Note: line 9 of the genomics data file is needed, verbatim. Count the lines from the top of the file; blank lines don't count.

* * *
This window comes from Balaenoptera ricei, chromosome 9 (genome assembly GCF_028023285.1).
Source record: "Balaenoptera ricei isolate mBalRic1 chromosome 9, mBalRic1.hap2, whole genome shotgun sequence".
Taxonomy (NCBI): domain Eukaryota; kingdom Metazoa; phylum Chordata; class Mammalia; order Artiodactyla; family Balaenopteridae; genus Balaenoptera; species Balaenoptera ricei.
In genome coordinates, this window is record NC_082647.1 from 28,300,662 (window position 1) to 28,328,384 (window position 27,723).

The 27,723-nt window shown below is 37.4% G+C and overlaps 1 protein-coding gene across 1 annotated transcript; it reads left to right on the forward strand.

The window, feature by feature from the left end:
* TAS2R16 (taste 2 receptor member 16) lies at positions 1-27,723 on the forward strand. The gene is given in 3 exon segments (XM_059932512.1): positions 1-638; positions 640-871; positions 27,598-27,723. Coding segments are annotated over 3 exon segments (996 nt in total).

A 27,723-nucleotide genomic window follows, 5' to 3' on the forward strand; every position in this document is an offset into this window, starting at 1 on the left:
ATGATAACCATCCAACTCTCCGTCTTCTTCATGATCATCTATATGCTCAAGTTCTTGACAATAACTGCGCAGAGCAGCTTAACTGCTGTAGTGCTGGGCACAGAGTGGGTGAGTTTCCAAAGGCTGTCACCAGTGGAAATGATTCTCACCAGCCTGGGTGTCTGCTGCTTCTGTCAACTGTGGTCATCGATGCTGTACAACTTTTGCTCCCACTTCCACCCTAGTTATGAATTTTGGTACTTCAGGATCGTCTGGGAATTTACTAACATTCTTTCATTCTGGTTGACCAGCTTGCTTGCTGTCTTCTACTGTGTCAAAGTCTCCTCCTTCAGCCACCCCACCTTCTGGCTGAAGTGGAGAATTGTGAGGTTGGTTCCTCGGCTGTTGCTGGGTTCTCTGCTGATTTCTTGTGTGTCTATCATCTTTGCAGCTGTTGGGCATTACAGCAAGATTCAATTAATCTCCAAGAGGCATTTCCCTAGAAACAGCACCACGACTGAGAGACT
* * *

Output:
ATGATAACCATCCAACTCTCCGTCTTCTTCATGATCATCTATATGCTCAAGTTCTTGACAATAACTGCGCAGAGCAGCTTAACTGCTGTAGTGCTGGGCACAGAGTGGGTGAGTTTCCAAAGGCTGTCACCAGTGGAAATGATTCTCACCAGCCTGGGTGTCTGCTGCTTCTGTCAACTGTGGTCATCGATGCTGTACAACTTTTGCTCCCACTTCCACCCTAGTTATGAATTTTGGTACTTCAGGATCGTCTGGGAATTTACTAACATTCTTTCATTCTGGTTGACCAGCTTGCTTGCTGTCTTCTACTGTGTCAAAGTCTCCTCCTTCAGCCACCCCACCTTCTGGCTGAAGTGGAGAATTGTGAGGTTGGTTCCTCGGCTGTTGCTGGGTTCTCTGCTGATTTCTTGTGTGTCTATCATCTTTGCAGCTGTTGGGCATTACAGCAAGATTCAATTAATCTCCAAGAGGCATTTCCCTAGAAACAGCACCACGACTGAGAGACT